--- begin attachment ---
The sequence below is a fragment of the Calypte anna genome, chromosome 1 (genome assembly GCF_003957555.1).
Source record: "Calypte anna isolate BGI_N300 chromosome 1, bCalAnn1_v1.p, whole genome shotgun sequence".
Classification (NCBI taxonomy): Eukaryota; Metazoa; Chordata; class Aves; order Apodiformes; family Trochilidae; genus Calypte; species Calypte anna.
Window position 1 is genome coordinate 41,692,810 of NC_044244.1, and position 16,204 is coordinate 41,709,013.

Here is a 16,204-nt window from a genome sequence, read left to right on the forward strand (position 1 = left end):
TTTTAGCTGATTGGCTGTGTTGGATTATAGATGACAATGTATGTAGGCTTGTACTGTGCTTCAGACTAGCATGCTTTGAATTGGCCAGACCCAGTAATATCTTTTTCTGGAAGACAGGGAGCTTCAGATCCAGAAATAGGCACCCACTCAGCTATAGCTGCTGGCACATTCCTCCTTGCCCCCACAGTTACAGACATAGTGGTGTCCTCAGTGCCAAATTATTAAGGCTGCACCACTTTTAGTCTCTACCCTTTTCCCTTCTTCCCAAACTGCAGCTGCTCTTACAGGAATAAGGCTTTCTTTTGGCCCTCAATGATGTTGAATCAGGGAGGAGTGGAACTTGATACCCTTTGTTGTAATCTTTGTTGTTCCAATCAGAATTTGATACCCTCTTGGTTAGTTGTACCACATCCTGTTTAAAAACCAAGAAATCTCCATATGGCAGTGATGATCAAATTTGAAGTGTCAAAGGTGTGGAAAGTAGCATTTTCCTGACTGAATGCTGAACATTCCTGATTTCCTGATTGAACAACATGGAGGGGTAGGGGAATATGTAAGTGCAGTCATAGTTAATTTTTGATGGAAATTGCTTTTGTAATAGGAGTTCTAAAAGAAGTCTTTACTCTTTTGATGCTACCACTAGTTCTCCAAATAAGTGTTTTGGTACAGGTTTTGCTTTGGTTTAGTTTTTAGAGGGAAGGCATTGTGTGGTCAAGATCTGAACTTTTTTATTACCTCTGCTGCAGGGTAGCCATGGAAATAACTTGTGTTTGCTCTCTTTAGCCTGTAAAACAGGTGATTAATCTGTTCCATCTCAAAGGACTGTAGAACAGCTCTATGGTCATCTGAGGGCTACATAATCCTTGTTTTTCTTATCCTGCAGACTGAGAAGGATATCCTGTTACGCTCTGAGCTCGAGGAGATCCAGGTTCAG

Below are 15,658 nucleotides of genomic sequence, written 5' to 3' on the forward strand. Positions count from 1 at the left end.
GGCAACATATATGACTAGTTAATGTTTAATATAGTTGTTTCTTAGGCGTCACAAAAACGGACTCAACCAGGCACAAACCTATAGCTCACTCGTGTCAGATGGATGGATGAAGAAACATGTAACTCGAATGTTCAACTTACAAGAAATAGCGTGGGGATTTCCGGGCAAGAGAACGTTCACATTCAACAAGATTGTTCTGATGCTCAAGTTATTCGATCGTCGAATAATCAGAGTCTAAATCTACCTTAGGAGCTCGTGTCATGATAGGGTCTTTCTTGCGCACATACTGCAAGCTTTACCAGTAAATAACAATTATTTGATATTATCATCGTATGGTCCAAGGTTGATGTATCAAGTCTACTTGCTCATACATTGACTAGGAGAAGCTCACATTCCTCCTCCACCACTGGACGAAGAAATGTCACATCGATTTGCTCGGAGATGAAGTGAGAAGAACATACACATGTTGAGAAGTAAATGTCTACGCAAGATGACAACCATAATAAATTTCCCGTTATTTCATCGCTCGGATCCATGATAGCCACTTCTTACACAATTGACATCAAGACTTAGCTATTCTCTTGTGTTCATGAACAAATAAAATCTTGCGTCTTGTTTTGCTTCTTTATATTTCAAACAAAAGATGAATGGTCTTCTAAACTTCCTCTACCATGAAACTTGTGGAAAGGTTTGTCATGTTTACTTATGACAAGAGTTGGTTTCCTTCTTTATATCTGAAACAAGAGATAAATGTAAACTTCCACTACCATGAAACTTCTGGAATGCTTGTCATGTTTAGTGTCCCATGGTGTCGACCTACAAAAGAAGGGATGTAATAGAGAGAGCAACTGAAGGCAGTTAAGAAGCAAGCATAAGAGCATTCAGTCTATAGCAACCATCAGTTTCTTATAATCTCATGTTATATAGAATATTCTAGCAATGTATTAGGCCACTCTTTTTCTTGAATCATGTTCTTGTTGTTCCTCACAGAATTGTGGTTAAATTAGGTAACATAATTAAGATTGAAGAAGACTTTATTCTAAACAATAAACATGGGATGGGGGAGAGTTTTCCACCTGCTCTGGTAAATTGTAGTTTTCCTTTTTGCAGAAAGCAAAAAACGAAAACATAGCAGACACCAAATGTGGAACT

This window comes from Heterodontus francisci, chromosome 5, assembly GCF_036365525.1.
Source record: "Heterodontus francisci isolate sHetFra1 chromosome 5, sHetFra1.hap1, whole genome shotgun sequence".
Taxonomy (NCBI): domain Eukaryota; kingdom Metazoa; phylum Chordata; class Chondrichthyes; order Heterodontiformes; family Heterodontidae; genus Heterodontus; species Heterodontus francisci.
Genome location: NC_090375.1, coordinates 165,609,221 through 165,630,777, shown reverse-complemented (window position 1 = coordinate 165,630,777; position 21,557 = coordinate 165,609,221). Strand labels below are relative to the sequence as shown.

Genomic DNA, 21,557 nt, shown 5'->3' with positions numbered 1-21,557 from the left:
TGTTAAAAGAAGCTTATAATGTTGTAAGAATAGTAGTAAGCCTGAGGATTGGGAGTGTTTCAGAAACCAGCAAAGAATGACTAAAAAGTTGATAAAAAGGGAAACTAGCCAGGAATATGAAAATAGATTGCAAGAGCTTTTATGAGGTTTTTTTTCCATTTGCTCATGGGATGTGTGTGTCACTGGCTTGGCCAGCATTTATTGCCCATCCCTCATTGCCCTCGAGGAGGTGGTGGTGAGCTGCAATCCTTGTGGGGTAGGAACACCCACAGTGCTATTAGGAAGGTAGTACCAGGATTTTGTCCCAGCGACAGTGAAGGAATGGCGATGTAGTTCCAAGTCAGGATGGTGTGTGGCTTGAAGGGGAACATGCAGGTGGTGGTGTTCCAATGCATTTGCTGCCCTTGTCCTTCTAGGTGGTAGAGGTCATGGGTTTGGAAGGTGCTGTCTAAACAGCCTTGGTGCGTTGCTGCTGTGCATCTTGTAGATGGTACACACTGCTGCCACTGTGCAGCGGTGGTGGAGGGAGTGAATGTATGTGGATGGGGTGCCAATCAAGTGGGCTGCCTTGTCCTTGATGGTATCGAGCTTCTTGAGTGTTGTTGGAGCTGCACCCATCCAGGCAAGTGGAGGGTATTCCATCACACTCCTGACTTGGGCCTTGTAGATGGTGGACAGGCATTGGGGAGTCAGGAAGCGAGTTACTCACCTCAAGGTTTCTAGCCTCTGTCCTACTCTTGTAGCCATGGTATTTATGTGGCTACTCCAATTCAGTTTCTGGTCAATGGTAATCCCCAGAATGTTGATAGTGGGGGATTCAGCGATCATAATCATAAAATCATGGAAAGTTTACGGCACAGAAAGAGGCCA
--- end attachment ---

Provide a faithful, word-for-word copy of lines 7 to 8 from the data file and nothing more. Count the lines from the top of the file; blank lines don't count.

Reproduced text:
Below are 15,658 nucleotides of genomic sequence, written 5' to 3' on the forward strand. Positions count from 1 at the left end.
GGCAACATATATGACTAGTTAATGTTTAATATAGTTGTTTCTTAGGCGTCACAAAAACGGACTCAACCAGGCACAAACCTATAGCTCACTCGTGTCAGATGGATGGATGAAGAAACATGTAACTCGAATGTTCAACTTACAAGAAATAGCGTGGGGATTTCCGGGCAAGAGAACGTTCACATTCAACAAGATTGTTCTGATGCTCAAGTTATTCGATCGTCGAATAATCAGAGTCTAAATCTACCTTAGGAGCTCGTGTCATGATAGGGTCTTTCTTGCGCACATACTGCAAGCTTTACCAGTAAATAACAATTATTTGATATTATCATCGTATGGTCCAAGGTTGATGTATCAAGTCTACTTGCTCATACATTGACTAGGAGAAGCTCACATTCCTCCTCCACCACTGGACGAAGAAATGTCACATCGATTTGCTCGGAGATGAAGTGAGAAGAACATACACATGTTGAGAAGTAAATGTCTACGCAAGATGACAACCATAATAAATTTCCCGTTATTTCATCGCTCGGATCCATGATAGCCACTTCTTACACAATTGACATCAAGACTTAGCTATTCTCTTGTGTTCATGAACAAATAAAATCTTGCGTCTTGTTTTGCTTCTTTATATTTCAAACAAAAGATGAATGGTCTTCTAAACTTCCTCTACCATGAAACTTGTGGAAAGGTTTGTCATGTTTACTTATGACAAGAGTTGGTTTCCTTCTTTATATCTGAAACAAGAGATAAATGTAAACTTCCACTACCATGAAACTTCTGGAATGCTTGTCATGTTTAGTGTCCCATGGTGTCGACCTACAAAAGAAGGGATGTAATAGAGAGAGCAACTGAAGGCAGTTAAGAAGCAAGCATAAGAGCATTCAGTCTATAGCAACCATCAGTTTCTTATAATCTCATGTTATATAGAATATTCTAGCAATGTATTAGGCCACTCTTTTTCTTGAATCATGTTCTTGTTGTTCCTCACAGAATTGTGGTTAAATTAGGTAACATAATTAAGATTGAAGAAGACTTTATTCTAAACAATAAACATGGGATGGGGGAGAGTTTTCCACCTGCTCTGGTAAATTGTAGTTTTCCTTTTTGCAGAAAGCAAAAAACGAAAACATAGCAGACACCAAATGTGGAACT